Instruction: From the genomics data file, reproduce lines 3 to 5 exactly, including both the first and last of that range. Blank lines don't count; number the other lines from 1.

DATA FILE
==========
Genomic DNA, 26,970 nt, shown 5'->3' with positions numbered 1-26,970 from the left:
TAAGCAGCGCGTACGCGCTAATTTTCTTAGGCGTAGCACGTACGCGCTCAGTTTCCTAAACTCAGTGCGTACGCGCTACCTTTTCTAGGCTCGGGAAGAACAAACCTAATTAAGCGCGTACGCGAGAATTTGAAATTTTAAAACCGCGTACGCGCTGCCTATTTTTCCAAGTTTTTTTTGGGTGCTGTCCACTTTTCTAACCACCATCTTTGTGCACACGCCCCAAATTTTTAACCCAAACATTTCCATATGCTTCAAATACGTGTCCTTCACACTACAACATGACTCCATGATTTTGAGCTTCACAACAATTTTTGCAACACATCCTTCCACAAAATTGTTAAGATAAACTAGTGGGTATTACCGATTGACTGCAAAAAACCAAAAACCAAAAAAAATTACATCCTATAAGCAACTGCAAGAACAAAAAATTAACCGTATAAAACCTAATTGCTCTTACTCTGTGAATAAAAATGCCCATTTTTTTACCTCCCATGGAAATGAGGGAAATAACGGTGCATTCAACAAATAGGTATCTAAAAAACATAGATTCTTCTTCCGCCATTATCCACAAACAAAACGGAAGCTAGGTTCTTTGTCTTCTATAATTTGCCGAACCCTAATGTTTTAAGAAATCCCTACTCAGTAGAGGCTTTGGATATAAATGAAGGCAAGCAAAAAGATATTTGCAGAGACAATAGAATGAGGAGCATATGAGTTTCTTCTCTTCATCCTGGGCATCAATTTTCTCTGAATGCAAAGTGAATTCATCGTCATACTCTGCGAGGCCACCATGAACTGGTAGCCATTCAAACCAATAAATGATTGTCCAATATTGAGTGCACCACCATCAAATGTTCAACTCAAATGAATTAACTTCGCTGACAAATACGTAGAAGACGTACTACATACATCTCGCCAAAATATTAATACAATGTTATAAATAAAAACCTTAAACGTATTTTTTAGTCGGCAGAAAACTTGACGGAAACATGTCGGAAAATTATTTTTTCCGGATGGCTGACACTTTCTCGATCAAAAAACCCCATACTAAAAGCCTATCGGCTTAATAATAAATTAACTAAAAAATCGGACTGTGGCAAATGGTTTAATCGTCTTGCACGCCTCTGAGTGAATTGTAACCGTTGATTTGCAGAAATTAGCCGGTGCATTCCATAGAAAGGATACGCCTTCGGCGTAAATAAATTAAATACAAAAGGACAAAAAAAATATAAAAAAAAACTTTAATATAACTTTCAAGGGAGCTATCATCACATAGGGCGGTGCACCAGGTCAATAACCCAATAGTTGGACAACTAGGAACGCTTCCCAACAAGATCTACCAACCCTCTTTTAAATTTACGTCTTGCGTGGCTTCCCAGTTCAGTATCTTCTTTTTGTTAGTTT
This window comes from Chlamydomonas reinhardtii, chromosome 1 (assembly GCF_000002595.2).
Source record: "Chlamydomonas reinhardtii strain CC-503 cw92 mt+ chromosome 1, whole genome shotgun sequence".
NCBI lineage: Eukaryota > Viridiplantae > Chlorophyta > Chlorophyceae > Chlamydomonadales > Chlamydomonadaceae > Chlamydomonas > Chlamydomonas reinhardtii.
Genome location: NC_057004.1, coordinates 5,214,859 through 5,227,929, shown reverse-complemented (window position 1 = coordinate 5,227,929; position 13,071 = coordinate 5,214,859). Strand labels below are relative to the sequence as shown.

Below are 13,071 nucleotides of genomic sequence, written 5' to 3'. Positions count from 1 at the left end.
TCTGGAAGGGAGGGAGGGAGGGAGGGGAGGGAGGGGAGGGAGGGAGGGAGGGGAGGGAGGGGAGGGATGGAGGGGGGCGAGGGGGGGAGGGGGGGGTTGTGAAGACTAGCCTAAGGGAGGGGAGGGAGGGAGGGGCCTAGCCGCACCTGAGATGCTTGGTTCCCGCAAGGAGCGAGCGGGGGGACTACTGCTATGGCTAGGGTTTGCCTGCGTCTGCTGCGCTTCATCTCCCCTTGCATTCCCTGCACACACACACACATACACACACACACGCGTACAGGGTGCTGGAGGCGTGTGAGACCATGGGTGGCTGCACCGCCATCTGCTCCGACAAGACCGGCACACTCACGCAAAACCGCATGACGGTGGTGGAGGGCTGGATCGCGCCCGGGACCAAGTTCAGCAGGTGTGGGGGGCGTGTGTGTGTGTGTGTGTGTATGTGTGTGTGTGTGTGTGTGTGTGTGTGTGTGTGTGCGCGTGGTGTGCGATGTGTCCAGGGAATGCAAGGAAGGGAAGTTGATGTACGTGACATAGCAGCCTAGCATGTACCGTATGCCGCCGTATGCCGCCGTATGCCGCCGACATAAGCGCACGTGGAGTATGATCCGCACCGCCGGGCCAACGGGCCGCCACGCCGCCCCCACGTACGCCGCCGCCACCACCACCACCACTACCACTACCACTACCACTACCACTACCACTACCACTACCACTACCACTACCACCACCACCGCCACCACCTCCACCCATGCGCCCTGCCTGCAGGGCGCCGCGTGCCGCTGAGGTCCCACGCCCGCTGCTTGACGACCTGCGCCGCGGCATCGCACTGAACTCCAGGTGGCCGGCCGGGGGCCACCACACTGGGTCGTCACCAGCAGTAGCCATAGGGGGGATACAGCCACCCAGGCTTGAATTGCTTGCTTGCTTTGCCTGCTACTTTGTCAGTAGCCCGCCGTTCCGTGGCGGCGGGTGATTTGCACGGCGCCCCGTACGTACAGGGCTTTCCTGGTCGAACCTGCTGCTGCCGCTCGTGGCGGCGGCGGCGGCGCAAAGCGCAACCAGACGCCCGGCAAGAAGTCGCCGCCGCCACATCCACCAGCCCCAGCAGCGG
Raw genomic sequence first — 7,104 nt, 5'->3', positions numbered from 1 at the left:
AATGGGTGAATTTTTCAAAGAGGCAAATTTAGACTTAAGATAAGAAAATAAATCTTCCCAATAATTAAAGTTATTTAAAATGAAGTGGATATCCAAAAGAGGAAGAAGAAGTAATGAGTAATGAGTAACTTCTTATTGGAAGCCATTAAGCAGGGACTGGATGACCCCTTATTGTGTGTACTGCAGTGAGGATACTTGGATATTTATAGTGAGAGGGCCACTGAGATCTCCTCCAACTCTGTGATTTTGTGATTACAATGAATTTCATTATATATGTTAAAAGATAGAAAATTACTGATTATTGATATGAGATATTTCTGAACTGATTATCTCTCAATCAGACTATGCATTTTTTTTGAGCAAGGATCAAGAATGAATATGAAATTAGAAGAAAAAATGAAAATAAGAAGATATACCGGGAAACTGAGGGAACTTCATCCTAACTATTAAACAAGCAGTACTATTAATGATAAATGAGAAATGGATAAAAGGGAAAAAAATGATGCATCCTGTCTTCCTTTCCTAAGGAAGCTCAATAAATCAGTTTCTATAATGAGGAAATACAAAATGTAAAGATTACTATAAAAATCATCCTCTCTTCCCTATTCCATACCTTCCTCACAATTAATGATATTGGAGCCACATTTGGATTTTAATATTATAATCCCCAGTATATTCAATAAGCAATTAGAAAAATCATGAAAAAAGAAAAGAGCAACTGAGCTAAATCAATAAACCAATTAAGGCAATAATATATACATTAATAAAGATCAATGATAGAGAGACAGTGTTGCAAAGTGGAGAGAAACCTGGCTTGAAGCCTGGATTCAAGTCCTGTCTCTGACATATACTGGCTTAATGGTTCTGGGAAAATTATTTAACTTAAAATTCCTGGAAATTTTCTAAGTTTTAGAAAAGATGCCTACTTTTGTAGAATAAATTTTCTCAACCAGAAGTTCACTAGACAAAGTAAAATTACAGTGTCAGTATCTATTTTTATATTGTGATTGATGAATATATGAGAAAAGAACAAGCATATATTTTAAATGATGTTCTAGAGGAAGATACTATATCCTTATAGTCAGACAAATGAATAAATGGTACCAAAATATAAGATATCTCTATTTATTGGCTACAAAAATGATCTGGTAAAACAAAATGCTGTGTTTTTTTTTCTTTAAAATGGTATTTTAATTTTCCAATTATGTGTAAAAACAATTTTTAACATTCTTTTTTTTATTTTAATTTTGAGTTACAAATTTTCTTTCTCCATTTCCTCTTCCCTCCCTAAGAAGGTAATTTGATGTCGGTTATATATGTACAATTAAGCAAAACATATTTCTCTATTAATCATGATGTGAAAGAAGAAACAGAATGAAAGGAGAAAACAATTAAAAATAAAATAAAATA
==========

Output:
This window comes from Chlamydomonas reinhardtii, chromosome 1 (assembly GCF_000002595.2).
Source record: "Chlamydomonas reinhardtii strain CC-503 cw92 mt+ chromosome 1, whole genome shotgun sequence".
NCBI lineage: Eukaryota > Viridiplantae > Chlorophyta > Chlorophyceae > Chlamydomonadales > Chlamydomonadaceae > Chlamydomonas > Chlamydomonas reinhardtii.